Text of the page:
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Ahead of possible charges against Trump, Ga. courthouse is on heightened alert


The Fulton County Courthouse in downtown Atlanta is circled by orange security barriers this week. And that's because any day now, a Georgia grand jury is expected to weigh criminal charges against former President Trump and his allies for attempting to overturn the 2020 election. Fulton County Sheriff Patrick Labat described to me how law enforcement is preparing.

PATRICK LABAT: We've created a force multiplier. We have gotten more boots on the ground. So we've learned from both New York and Miami, an opportunity for us to do better.

MARTÍNEZ: Any indictments in Georgia would come days after Trump pleaded not guilty in federal court in a similar probe. Following all this is WABE's Sam Gringlas. Sam, so what's happening at the courthouse this week?

SAM GRINGLAS, BYLINE: Well, normally, the main street outside Fulton County's courthouse is this busy thoroughfare bustling with government workers and just regular people arriving for their day in court. But starting this week, that road is closed to traffic. Many staff are working from home. And as all this security ramps up, we've also learned that some witnesses have been told to be on call starting this week to testify for the grand jury. And the district attorney's office says they are ready to go.

MARTÍNEZ: OK. Now, Trump has already been indicted on federal charges for his efforts to try to overturn the election, and Georgia featured heavily in that indictment. How would a state case be different?

GRINGLAS: Georgia is mentioned 48 times in the federal indictment, which details Trump's efforts to cajole state officials into helping him. But while Trump is the lone defendant so far in that federal case, we know prosecutors in Georgia have sent target letters to people like lawyer Rudy Giuliani and Georgia's fraudulent electors. I was with Fulton County District Attorney Fani Willis just before Trump was arraigned last week, and here's what she said she would say to critics who think a Georgia indictment is duplicative.

FANI WILLIS: That I took a oath, and that the oath requires that I follow the law - that if someone broke the law in Fulton County, Ga., that I have a duty to prosecute. And that's exactly what I plan to do.

GRINGLAS: It's possible a state case could be a little more insulated from a hypothetical second term President Trump than the federal probe would be. Trump has called both of these investigations politically motivated witch hunts.

MARTÍNEZ: So what if more than one person is charged in Georgia? Would that happen all at once, all at the same time?

GRINGLAS: Yeah, and the reason is that DA Willis has an affinity for RICO - or racketeering cases. They require a group of people committing multiple specific crimes in the pursuit of a common goal. Georgia has its own RICO law, which is pretty broad. Emory law professor Morgan Cloud told me that RICO allows prosecutors to weave a clear narrative from a complicated web of people and activities.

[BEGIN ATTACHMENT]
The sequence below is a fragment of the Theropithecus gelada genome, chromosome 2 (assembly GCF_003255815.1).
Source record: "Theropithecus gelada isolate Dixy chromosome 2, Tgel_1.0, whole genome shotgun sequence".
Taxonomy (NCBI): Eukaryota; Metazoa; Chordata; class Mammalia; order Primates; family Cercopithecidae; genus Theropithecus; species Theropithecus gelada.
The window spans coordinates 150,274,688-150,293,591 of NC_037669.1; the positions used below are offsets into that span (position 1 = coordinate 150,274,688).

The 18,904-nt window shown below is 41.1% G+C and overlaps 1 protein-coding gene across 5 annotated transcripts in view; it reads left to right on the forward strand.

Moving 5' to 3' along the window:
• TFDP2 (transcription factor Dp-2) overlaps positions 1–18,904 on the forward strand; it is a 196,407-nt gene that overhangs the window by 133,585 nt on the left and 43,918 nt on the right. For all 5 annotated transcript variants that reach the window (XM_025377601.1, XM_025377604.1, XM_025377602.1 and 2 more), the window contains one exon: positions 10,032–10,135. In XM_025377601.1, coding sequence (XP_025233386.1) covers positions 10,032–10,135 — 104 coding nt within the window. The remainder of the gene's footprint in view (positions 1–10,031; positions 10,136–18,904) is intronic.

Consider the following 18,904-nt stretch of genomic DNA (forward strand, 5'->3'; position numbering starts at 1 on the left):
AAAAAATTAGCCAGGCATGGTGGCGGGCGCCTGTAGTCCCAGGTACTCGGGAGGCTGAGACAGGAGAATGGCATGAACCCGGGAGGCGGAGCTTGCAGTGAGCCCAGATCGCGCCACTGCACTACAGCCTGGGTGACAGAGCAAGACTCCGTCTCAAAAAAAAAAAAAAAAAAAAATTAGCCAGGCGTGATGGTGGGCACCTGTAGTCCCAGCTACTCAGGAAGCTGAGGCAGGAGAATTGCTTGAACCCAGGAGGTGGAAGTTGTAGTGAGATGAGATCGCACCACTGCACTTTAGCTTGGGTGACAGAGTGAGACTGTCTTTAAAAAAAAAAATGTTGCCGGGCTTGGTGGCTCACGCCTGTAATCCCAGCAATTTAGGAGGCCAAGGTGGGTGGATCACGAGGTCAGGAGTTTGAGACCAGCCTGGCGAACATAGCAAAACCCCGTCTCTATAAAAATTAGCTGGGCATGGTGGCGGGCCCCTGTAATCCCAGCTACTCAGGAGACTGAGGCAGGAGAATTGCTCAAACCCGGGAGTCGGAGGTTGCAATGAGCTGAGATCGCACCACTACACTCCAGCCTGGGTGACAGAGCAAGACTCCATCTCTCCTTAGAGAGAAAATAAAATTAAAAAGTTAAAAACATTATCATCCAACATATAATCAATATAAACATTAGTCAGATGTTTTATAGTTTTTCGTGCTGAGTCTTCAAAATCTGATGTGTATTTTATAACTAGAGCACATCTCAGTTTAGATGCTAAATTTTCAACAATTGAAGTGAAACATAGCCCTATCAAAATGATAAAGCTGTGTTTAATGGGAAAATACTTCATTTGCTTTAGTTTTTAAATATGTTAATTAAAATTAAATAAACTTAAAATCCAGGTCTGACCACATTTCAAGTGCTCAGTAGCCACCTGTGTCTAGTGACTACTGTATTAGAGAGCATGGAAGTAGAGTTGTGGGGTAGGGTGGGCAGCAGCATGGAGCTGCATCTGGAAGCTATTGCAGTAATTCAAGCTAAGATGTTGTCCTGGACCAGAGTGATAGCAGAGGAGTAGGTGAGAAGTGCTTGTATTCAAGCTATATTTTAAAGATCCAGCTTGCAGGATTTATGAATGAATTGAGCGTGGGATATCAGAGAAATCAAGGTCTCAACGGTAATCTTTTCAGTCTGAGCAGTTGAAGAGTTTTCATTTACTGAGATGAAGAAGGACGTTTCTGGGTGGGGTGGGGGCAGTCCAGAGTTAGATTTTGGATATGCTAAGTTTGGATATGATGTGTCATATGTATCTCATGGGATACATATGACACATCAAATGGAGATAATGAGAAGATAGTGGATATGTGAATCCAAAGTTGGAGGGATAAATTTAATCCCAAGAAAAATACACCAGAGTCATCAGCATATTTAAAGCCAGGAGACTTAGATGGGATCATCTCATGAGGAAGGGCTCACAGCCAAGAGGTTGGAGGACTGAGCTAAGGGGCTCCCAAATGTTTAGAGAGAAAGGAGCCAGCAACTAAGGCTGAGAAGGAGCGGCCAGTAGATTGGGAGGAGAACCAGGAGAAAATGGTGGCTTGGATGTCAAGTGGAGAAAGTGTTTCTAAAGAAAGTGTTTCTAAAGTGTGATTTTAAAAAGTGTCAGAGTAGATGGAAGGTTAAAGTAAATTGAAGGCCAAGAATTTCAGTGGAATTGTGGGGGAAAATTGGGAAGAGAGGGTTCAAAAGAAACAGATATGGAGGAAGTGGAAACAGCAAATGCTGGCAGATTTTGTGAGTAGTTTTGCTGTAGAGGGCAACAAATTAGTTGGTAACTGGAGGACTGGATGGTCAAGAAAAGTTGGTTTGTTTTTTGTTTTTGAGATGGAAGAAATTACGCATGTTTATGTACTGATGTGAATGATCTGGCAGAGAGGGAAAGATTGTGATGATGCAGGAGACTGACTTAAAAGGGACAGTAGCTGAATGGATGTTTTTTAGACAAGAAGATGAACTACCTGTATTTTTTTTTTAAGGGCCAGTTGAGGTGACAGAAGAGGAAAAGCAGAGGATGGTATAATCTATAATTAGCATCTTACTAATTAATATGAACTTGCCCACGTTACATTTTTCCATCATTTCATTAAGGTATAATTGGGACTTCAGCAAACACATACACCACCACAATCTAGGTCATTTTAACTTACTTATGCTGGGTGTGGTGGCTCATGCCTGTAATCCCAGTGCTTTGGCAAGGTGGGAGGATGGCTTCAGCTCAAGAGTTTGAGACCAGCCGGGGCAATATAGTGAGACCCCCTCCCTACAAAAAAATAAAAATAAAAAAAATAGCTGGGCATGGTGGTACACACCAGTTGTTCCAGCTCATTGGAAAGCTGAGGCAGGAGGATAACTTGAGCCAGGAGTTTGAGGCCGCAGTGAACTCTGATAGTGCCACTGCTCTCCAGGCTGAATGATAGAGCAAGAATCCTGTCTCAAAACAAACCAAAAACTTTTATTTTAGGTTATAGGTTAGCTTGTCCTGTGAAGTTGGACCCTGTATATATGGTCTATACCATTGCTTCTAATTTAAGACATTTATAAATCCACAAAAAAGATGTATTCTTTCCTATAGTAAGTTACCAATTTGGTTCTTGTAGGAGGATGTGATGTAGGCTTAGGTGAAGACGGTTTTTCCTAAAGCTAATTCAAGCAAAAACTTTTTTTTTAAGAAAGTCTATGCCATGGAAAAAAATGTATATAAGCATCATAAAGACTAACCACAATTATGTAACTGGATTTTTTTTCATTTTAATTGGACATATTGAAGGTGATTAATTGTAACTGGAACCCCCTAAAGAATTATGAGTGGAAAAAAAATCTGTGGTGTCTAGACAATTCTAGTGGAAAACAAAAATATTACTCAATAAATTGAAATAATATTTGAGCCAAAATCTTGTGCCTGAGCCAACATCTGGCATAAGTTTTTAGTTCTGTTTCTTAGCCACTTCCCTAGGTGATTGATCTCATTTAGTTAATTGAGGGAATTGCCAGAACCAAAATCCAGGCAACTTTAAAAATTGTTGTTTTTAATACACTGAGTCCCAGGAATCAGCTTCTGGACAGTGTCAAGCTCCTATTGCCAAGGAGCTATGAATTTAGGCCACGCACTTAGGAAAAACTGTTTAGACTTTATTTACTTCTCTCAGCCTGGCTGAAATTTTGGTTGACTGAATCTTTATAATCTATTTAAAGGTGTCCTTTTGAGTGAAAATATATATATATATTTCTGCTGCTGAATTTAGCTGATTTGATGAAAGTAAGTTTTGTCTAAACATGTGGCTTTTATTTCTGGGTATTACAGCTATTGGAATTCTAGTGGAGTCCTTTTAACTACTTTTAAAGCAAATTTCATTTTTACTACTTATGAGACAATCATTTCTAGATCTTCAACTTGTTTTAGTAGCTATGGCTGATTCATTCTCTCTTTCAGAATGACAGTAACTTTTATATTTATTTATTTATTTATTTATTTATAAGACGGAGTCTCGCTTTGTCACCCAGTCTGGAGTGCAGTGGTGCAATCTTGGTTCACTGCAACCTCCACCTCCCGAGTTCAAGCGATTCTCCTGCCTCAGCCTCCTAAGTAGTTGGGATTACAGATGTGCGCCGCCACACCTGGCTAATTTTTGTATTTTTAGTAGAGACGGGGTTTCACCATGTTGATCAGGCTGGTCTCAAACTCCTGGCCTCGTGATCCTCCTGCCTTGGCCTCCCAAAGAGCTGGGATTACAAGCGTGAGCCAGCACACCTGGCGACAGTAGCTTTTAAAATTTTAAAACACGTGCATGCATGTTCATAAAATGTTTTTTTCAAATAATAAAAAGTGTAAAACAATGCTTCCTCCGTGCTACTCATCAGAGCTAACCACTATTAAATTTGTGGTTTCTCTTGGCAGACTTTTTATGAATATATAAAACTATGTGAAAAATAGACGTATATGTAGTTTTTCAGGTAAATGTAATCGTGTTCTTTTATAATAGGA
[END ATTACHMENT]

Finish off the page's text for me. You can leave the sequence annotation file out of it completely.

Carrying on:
MORGAN CLOUD: This particular Georgia case really fits beautifully with the entire structural concept of RICO.

GRINGLAS: But Cloud says RICO cases can also be challenging because there are just so many moving parts.

MARTÍNEZ: So those are legal considerations. Obviously, though, this is also a big political story. So what are you hearing from people in Georgia?

GRINGLAS: Well, the Republican state officials here who rebuffed Trump's efforts have mostly kept quiet. But the state GOP has already launched a website to defend some of the people who might show up in these indictments. Now, talk to Democratic voters, of course, it's a different story. Still, I've heard from several people who doubt anyone will actually be held accountable. But before all of that, Georgia and the country have to wait for word from 23 grand jurors in Fulton County.

MARTÍNEZ: That's WABE's Sam Gringlas. Sam, thanks.

GRINGLAS: Thanks, A. Transcript provided by NPR, Copyright NPR.

NPR transcripts are created on a rush deadline by an NPR contractor. This text may not be in its final form and may be updated or revised in the future. Accuracy and availability may vary. The authoritative record of NPR’s programming is the audio record.

A Martínez is one of the hosts of Morning Edition and Up First. He came to NPR in 2021 and is based out of NPR West.
Sam Gringlas is a journalist at NPR's All Things Considered. In 2020, he helped cover the presidential election with NPR's Washington Desk and has also reported for NPR's business desk covering the workforce. He's produced and reported with NPR from across the country, as well as China and Mexico, covering topics like politics, trade, the environment, immigration and breaking news. He started as an intern at All Things Considered after graduating with a public policy degree from the University of Michigan, where he was the managing news editor at The Michigan Daily. He's a native Michigander.